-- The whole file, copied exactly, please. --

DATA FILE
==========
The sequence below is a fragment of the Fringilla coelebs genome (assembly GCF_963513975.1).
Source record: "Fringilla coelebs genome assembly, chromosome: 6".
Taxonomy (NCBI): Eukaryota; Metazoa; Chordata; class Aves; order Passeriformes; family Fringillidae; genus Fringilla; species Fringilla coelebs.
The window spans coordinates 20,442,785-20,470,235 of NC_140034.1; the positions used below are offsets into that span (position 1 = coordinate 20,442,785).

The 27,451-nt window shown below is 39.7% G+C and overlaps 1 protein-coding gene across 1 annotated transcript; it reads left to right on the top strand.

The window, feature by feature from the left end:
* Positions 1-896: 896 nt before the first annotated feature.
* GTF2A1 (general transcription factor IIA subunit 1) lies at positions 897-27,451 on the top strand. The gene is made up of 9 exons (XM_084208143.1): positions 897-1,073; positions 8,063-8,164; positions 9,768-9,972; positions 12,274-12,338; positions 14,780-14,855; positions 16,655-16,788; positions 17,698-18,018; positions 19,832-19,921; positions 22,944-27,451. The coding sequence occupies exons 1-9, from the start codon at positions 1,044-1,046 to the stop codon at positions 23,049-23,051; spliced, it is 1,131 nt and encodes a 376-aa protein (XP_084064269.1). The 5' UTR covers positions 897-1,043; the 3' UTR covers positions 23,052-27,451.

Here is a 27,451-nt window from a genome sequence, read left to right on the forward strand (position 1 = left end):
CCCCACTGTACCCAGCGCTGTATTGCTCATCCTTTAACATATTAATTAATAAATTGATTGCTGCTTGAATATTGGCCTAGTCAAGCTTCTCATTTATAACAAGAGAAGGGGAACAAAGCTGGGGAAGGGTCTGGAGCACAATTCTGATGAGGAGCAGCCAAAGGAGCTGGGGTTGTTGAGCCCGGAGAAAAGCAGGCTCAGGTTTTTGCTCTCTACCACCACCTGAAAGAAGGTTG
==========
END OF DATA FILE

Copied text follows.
The sequence below is a fragment of the Fringilla coelebs genome (assembly GCF_963513975.1).
Source record: "Fringilla coelebs genome assembly, chromosome: 6".
Taxonomy (NCBI): Eukaryota; Metazoa; Chordata; class Aves; order Passeriformes; family Fringillidae; genus Fringilla; species Fringilla coelebs.
The window spans coordinates 20,442,785-20,470,235 of NC_140034.1; the positions used below are offsets into that span (position 1 = coordinate 20,442,785).

The 27,451-nt window shown below is 39.7% G+C and overlaps 1 protein-coding gene across 1 annotated transcript; it reads left to right on the top strand.

The window, feature by feature from the left end:
* Positions 1-896: 896 nt before the first annotated feature.
* GTF2A1 (general transcription factor IIA subunit 1) lies at positions 897-27,451 on the top strand. The gene is made up of 9 exons (XM_084208143.1): positions 897-1,073; positions 8,063-8,164; positions 9,768-9,972; positions 12,274-12,338; positions 14,780-14,855; positions 16,655-16,788; positions 17,698-18,018; positions 19,832-19,921; positions 22,944-27,451. The coding sequence occupies exons 1-9, from the start codon at positions 1,044-1,046 to the stop codon at positions 23,049-23,051; spliced, it is 1,131 nt and encodes a 376-aa protein (XP_084064269.1). The 5' UTR covers positions 897-1,043; the 3' UTR covers positions 23,052-27,451.

Here is a 27,451-nt window from a genome sequence, read left to right on the forward strand (position 1 = left end):
CCCCACTGTACCCAGCGCTGTATTGCTCATCCTTTAACATATTAATTAATAAATTGATTGCTGCTTGAATATTGGCCTAGTCAAGCTTCTCATTTATAACAAGAGAAGGGGAACAAAGCTGGGGAAGGGTCTGGAGCACAATTCTGATGAGGAGCAGCCAAAGGAGCTGGGGTTGTTGAGCCCGGAGAAAAGCAGGCTCAGGTTTTTGCTCTCTACCACCACCTGAAAGAAGGTTG